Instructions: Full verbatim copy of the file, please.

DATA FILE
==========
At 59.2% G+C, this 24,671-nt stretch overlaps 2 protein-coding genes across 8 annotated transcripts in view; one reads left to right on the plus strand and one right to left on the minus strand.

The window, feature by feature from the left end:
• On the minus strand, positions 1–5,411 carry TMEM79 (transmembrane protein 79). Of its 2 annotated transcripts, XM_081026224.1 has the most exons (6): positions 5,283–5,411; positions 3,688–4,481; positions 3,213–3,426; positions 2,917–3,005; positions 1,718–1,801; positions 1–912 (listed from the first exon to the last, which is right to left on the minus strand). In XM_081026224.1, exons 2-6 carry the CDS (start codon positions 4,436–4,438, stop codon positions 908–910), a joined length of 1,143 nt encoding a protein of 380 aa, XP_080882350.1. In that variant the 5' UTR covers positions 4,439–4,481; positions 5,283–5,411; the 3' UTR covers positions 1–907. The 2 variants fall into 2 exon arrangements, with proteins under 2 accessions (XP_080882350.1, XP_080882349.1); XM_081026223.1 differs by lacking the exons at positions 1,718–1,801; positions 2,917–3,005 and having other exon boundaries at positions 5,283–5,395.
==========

At 59.2% G+C, this 24,671-nt stretch overlaps 2 protein-coding genes across 8 annotated transcripts in view; one reads left to right on the plus strand and one right to left on the minus strand.

The window, feature by feature from the left end:
• On the minus strand, positions 1–5,411 carry TMEM79 (transmembrane protein 79). Of its 2 annotated transcripts, XM_081026224.1 has the most exons (6): positions 5,283–5,411; positions 3,688–4,481; positions 3,213–3,426; positions 2,917–3,005; positions 1,718–1,801; positions 1–912 (listed from the first exon to the last, which is right to left on the minus strand). In XM_081026224.1, exons 2-6 carry the CDS (start codon positions 4,436–4,438, stop codon positions 908–910), a joined length of 1,143 nt encoding a protein of 380 aa, XP_080882350.1. In that variant the 5' UTR covers positions 4,439–4,481; positions 5,283–5,411; the 3' UTR covers positions 1–907. The 2 variants fall into 2 exon arrangements, with proteins under 2 accessions (XP_080882350.1, XP_080882349.1); XM_081026223.1 differs by lacking the exons at positions 1,718–1,801; positions 2,917–3,005 and having other exon boundaries at positions 5,283–5,395.